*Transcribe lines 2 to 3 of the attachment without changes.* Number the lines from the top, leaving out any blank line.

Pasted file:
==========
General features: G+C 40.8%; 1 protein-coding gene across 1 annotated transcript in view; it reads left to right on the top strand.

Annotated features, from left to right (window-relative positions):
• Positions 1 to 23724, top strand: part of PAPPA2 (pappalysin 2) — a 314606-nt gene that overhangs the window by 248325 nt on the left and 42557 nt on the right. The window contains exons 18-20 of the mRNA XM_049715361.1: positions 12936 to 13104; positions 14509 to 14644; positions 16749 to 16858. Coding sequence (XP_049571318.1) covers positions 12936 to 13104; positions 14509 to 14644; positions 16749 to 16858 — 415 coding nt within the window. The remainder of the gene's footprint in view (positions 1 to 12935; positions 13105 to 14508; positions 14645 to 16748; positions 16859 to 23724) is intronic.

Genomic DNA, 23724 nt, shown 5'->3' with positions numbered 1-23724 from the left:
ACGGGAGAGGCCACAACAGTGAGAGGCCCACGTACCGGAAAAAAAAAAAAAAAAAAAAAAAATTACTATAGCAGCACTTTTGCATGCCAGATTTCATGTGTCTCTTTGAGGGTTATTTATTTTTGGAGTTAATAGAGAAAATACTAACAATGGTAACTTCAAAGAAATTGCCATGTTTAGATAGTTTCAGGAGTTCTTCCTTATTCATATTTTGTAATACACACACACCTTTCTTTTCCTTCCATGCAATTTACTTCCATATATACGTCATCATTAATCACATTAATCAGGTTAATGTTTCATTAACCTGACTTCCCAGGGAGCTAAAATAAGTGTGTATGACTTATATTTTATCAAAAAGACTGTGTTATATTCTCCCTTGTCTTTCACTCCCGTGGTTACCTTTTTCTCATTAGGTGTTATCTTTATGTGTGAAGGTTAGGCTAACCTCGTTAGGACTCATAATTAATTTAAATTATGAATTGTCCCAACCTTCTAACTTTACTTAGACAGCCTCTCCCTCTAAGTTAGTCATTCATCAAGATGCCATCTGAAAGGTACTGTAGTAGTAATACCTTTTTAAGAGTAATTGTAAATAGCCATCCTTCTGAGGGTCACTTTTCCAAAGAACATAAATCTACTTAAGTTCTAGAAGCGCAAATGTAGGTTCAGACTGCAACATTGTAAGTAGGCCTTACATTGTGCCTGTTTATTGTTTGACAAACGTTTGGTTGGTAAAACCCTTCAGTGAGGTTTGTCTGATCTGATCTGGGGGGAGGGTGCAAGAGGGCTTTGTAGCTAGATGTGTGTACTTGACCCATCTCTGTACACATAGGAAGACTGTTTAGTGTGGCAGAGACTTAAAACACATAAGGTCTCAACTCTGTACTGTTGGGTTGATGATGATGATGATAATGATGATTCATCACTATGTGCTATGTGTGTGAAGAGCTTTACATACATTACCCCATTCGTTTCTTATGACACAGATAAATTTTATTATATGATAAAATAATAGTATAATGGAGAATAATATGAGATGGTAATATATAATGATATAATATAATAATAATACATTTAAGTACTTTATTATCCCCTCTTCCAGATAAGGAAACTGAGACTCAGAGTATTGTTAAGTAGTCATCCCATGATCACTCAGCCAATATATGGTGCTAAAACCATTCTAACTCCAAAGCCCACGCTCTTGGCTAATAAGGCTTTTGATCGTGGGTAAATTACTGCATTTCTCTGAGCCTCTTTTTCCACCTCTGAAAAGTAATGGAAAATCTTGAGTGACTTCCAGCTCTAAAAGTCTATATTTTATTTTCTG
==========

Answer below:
Annotated features, from left to right (window-relative positions):
• Positions 1 to 23724, top strand: part of PAPPA2 (pappalysin 2) — a 314606-nt gene that overhangs the window by 248325 nt on the left and 42557 nt on the right. The window contains exons 18-20 of the mRNA XM_049715361.1: positions 12936 to 13104; positions 14509 to 14644; positions 16749 to 16858. Coding sequence (XP_049571318.1) covers positions 12936 to 13104; positions 14509 to 14644; positions 16749 to 16858 — 415 coding nt within the window. The remainder of the gene's footprint in view (positions 1 to 12935; positions 13105 to 14508; positions 14645 to 16748; positions 16859 to 23724) is intronic.